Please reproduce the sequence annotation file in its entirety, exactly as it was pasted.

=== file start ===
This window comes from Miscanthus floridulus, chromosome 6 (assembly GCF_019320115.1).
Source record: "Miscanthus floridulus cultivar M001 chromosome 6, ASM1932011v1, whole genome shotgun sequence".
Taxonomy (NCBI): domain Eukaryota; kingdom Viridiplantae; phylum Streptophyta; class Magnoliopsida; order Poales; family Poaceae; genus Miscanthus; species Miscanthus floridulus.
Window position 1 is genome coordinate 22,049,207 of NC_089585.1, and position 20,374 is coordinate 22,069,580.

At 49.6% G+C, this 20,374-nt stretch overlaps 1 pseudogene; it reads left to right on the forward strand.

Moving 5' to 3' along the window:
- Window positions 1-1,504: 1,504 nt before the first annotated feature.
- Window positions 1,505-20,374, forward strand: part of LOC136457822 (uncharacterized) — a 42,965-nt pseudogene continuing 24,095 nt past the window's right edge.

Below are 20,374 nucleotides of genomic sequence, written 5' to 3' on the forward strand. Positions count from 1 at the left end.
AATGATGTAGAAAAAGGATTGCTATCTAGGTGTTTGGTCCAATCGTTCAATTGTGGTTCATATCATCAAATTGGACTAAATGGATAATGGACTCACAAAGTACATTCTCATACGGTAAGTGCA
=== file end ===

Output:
This window comes from Miscanthus floridulus, chromosome 6 (assembly GCF_019320115.1).
Source record: "Miscanthus floridulus cultivar M001 chromosome 6, ASM1932011v1, whole genome shotgun sequence".
Taxonomy (NCBI): domain Eukaryota; kingdom Viridiplantae; phylum Streptophyta; class Magnoliopsida; order Poales; family Poaceae; genus Miscanthus; species Miscanthus floridulus.
Window position 1 is genome coordinate 22,049,207 of NC_089585.1, and position 20,374 is coordinate 22,069,580.

At 49.6% G+C, this 20,374-nt stretch overlaps 1 pseudogene; it reads left to right on the forward strand.

Moving 5' to 3' along the window:
- Window positions 1-1,504: 1,504 nt before the first annotated feature.
- Window positions 1,505-20,374, forward strand: part of LOC136457822 (uncharacterized) — a 42,965-nt pseudogene continuing 24,095 nt past the window's right edge.

Below are 20,374 nucleotides of genomic sequence, written 5' to 3' on the forward strand. Positions count from 1 at the left end.
AATGATGTAGAAAAAGGATTGCTATCTAGGTGTTTGGTCCAATCGTTCAATTGTGGTTCATATCATCAAATTGGACTAAATGGATAATGGACTCACAAAGTACATTCTCATACGGTAAGTGCA